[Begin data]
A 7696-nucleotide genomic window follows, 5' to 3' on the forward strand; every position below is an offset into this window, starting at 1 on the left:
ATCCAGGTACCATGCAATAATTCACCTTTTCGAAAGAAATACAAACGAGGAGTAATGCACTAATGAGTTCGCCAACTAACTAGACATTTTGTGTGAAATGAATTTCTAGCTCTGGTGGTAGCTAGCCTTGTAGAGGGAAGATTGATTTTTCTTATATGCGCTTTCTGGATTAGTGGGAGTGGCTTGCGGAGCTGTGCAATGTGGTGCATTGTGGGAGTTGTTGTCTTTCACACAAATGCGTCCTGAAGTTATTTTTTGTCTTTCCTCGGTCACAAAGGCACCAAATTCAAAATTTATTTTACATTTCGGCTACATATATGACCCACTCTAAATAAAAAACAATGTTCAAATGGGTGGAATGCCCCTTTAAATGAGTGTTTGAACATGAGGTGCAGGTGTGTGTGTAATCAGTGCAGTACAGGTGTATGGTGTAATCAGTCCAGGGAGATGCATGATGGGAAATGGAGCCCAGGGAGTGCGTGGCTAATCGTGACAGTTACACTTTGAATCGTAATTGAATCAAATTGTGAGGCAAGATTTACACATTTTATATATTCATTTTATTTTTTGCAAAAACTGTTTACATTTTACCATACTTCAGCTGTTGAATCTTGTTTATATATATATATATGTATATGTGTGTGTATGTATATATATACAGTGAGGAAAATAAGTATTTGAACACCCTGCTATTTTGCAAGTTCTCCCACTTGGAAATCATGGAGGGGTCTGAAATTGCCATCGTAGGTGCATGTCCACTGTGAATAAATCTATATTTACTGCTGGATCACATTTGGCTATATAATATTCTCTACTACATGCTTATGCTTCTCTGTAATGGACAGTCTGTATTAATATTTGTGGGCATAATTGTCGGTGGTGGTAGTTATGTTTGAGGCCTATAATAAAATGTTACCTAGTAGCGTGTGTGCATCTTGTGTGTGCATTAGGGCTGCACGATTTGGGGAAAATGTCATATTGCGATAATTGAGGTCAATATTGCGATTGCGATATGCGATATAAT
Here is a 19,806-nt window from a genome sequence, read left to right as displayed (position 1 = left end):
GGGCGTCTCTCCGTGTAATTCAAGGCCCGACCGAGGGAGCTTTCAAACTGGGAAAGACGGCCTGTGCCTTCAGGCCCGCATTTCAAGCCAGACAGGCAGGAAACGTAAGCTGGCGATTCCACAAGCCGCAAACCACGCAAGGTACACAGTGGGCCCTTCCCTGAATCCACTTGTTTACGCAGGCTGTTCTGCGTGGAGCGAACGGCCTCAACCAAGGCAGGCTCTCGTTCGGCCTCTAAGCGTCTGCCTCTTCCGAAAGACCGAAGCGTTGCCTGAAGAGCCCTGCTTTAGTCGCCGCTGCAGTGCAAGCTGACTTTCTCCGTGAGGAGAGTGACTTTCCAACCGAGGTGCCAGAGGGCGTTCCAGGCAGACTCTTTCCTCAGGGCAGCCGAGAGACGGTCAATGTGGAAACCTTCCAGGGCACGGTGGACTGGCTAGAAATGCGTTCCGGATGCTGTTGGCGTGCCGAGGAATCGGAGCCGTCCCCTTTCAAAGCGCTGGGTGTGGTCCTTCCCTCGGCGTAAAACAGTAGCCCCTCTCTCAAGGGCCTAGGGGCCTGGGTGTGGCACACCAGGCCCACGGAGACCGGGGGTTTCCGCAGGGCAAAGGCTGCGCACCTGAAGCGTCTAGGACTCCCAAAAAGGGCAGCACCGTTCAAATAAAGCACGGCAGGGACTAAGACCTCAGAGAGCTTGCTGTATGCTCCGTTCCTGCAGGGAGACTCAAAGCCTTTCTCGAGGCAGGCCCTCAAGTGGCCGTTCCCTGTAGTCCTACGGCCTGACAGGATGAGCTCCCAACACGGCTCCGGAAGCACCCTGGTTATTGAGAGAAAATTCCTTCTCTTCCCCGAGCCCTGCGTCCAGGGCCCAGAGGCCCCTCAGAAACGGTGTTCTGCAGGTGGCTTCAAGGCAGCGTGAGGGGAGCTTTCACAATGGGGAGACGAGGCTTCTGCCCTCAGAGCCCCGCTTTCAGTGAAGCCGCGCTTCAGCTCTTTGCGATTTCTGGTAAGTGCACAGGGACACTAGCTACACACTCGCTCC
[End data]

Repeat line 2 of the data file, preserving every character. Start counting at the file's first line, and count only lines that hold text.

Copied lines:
ATCCAGGTACCATGCAATAATTCACCTTTTCGAAAGAAATACAAACGAGGAGTAATGCACTAATGAGTTCGCCAACTAACTAGACATTTTGTGTGAAATGAATTTCTAGCTCTGGTGGTAGCTAGCCTTGTAGAGGGAAGATTGATTTTTCTTATATGCGCTTTCTGGATTAGTGGGAGTGGCTTGCGGAGCTGTGCAATGTGGTGCATTGTGGGAGTTGTTGTCTTTCACACAAATGCGTCCTGAAGTTATTTTTTGTCTTTCCTCGGTCACAAAGGCACCAAATTCAAAATTTATTTTACATTTCGGCTACATATATGACCCACTCTAAATAAAAAACAATGTTCAAATGGGTGGAATGCCCCTTTAAATGAGTGTTTGAACATGAGGTGCAGGTGTGTGTGTAATCAGTGCAGTACAGGTGTATGGTGTAATCAGTCCAGGGAGATGCATGATGGGAAATGGAGCCCAGGGAGTGCGTGGCTAATCGTGACAGTTACACTTTGAATCGTAATTGAATCAAATTGTGAGGCAAGATTTACACATTTTATATATTCATTTTATTTTTTGCAAAAACTGTTTACATTTTACCATACTTCAGCTGTTGAATCTTGTTTATATATATATATATGTATATGTGTGTGTATGTATATATATACAGTGAGGAAAATAAGTATTTGAACACCCTGCTATTTTGCAAGTTCTCCCACTTGGAAATCATGGAGGGGTCTGAAATTGCCATCGTAGGTGCATGTCCACTGTGAATAAATCTATATTTACTGCTGGATCACATTTGGCTATATAATATTCTCTACTACATGCTTATGCTTCTCTGTAATGGACAGTCTGTATTAATATTTGTGGGCATAATTGTCGGTGGTGGTAGTTATGTTTGAGGCCTATAATAAAATGTTACCTAGTAGCGTGTGTGCATCTTGTGTGTGCATTAGGGCTGCACGATTTGGGGAAAATGTCATATTGCGATAATTGAGGTCAATATTGCGATTGCGATATGCGATATAAT